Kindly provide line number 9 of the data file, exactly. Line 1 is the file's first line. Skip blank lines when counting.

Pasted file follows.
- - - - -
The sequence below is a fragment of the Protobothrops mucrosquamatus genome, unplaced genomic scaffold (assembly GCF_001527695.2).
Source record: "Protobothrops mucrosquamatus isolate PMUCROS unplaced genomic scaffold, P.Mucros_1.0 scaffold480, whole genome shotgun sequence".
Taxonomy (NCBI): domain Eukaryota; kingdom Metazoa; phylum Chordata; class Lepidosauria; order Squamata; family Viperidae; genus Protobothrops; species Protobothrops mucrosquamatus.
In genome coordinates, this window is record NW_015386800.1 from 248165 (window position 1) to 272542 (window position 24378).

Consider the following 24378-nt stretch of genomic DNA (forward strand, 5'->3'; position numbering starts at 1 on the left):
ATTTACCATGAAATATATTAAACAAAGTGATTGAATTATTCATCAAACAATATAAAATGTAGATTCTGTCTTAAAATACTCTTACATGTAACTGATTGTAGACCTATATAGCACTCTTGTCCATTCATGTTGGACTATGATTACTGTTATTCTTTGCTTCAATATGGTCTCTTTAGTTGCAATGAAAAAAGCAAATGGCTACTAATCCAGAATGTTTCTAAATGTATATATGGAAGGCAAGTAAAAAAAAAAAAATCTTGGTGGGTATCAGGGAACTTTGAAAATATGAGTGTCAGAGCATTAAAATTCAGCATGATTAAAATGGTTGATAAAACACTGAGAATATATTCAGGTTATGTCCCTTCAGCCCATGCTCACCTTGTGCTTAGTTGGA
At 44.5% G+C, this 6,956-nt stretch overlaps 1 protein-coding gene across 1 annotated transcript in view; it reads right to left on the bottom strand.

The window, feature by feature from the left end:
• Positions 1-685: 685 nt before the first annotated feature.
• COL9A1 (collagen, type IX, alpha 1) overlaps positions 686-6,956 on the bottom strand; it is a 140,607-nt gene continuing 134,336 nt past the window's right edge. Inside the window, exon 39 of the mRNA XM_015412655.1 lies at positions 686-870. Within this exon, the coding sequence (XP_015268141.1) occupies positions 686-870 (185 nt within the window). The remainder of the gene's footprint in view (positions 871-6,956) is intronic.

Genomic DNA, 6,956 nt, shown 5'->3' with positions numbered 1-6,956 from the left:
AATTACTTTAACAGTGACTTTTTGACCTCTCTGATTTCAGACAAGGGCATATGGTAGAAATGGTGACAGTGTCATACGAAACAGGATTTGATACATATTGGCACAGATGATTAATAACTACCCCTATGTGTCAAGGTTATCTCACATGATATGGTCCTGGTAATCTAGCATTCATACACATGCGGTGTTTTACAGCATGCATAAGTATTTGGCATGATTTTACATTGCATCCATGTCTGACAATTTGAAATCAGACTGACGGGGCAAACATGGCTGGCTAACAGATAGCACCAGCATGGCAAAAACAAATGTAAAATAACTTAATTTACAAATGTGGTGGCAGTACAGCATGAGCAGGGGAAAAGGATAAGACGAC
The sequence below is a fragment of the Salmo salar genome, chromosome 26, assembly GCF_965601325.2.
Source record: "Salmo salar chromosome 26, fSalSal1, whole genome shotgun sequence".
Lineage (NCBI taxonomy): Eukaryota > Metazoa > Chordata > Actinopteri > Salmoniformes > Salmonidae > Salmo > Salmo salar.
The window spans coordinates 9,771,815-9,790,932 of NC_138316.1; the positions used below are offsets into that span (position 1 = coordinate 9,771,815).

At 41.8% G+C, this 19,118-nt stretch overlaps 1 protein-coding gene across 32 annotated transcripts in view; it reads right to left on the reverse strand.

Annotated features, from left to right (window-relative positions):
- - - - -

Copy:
• Positions 1-685: 685 nt before the first annotated feature.